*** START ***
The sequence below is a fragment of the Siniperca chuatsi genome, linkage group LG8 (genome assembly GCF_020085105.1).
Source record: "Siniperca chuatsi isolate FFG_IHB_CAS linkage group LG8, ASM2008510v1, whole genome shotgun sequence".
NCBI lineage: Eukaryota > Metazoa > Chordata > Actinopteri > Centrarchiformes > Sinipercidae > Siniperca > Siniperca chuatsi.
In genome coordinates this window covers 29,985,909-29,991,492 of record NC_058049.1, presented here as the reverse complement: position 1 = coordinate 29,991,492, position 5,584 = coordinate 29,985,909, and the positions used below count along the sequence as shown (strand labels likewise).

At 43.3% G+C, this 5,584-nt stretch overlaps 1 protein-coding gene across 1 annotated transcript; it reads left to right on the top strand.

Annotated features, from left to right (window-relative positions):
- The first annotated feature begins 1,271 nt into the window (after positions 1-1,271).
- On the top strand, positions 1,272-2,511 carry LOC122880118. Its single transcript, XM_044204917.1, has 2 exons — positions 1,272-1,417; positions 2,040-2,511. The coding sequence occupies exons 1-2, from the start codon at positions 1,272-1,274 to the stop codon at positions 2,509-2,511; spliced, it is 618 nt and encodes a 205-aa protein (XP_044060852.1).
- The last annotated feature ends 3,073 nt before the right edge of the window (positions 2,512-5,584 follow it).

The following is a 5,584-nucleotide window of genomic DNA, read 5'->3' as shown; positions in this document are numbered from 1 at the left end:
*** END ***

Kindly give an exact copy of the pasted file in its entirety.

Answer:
The sequence below is a fragment of the Siniperca chuatsi genome, linkage group LG8 (genome assembly GCF_020085105.1).
Source record: "Siniperca chuatsi isolate FFG_IHB_CAS linkage group LG8, ASM2008510v1, whole genome shotgun sequence".
NCBI lineage: Eukaryota > Metazoa > Chordata > Actinopteri > Centrarchiformes > Sinipercidae > Siniperca > Siniperca chuatsi.
In genome coordinates this window covers 29,985,909-29,991,492 of record NC_058049.1, presented here as the reverse complement: position 1 = coordinate 29,991,492, position 5,584 = coordinate 29,985,909, and the positions used below count along the sequence as shown (strand labels likewise).

At 43.3% G+C, this 5,584-nt stretch overlaps 1 protein-coding gene across 1 annotated transcript; it reads left to right on the top strand.

Annotated features, from left to right (window-relative positions):
- The first annotated feature begins 1,271 nt into the window (after positions 1-1,271).
- On the top strand, positions 1,272-2,511 carry LOC122880118. Its single transcript, XM_044204917.1, has 2 exons — positions 1,272-1,417; positions 2,040-2,511. The coding sequence occupies exons 1-2, from the start codon at positions 1,272-1,274 to the stop codon at positions 2,509-2,511; spliced, it is 618 nt and encodes a 205-aa protein (XP_044060852.1).
- The last annotated feature ends 3,073 nt before the right edge of the window (positions 2,512-5,584 follow it).

The following is a 5,584-nucleotide window of genomic DNA, read 5'->3' as shown; positions in this document are numbered from 1 at the left end: